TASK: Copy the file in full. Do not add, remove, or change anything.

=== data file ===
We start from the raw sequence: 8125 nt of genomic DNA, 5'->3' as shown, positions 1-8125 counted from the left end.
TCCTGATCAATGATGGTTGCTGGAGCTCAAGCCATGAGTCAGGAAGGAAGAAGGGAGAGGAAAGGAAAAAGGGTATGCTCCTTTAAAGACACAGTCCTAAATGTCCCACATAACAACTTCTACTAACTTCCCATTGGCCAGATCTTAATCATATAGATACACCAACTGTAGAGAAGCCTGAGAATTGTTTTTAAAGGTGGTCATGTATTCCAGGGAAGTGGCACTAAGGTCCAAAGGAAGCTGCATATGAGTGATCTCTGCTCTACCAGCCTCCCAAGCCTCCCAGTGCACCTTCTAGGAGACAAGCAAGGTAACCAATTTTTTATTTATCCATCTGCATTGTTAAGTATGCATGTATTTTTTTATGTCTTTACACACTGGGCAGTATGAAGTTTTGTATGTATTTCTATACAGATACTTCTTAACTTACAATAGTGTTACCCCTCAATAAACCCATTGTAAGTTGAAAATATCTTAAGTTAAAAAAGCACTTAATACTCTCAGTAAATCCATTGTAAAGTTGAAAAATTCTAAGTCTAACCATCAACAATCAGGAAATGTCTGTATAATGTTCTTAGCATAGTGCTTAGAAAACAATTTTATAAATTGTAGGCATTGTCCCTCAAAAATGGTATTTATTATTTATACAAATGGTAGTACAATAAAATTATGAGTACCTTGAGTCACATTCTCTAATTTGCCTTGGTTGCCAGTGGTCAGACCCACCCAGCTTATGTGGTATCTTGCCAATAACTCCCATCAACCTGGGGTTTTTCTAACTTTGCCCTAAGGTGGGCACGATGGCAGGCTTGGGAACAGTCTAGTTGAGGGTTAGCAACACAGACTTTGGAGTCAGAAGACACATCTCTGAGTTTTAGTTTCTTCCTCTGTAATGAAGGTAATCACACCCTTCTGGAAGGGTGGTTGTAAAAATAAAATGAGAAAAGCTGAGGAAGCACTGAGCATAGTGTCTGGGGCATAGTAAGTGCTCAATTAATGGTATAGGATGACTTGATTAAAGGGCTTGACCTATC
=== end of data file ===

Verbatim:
We start from the raw sequence: 8125 nt of genomic DNA, 5'->3' as shown, positions 1-8125 counted from the left end.
TCCTGATCAATGATGGTTGCTGGAGCTCAAGCCATGAGTCAGGAAGGAAGAAGGGAGAGGAAAGGAAAAAGGGTATGCTCCTTTAAAGACACAGTCCTAAATGTCCCACATAACAACTTCTACTAACTTCCCATTGGCCAGATCTTAATCATATAGATACACCAACTGTAGAGAAGCCTGAGAATTGTTTTTAAAGGTGGTCATGTATTCCAGGGAAGTGGCACTAAGGTCCAAAGGAAGCTGCATATGAGTGATCTCTGCTCTACCAGCCTCCCAAGCCTCCCAGTGCACCTTCTAGGAGACAAGCAAGGTAACCAATTTTTTATTTATCCATCTGCATTGTTAAGTATGCATGTATTTTTTTATGTCTTTACACACTGGGCAGTATGAAGTTTTGTATGTATTTCTATACAGATACTTCTTAACTTACAATAGTGTTACCCCTCAATAAACCCATTGTAAGTTGAAAATATCTTAAGTTAAAAAAGCACTTAATACTCTCAGTAAATCCATTGTAAAGTTGAAAAATTCTAAGTCTAACCATCAACAATCAGGAAATGTCTGTATAATGTTCTTAGCATAGTGCTTAGAAAACAATTTTATAAATTGTAGGCATTGTCCCTCAAAAATGGTATTTATTATTTATACAAATGGTAGTACAATAAAATTATGAGTACCTTGAGTCACATTCTCTAATTTGCCTTGGTTGCCAGTGGTCAGACCCACCCAGCTTATGTGGTATCTTGCCAATAACTCCCATCAACCTGGGGTTTTTCTAACTTTGCCCTAAGGTGGGCACGATGGCAGGCTTGGGAACAGTCTAGTTGAGGGTTAGCAACACAGACTTTGGAGTCAGAAGACACATCTCTGAGTTTTAGTTTCTTCCTCTGTAATGAAGGTAATCACACCCTTCTGGAAGGGTGGTTGTAAAAATAAAATGAGAAAAGCTGAGGAAGCACTGAGCATAGTGTCTGGGGCATAGTAAGTGCTCAATTAATGGTATAGGATGACTTGATTAAAGGGCTTGACCTATC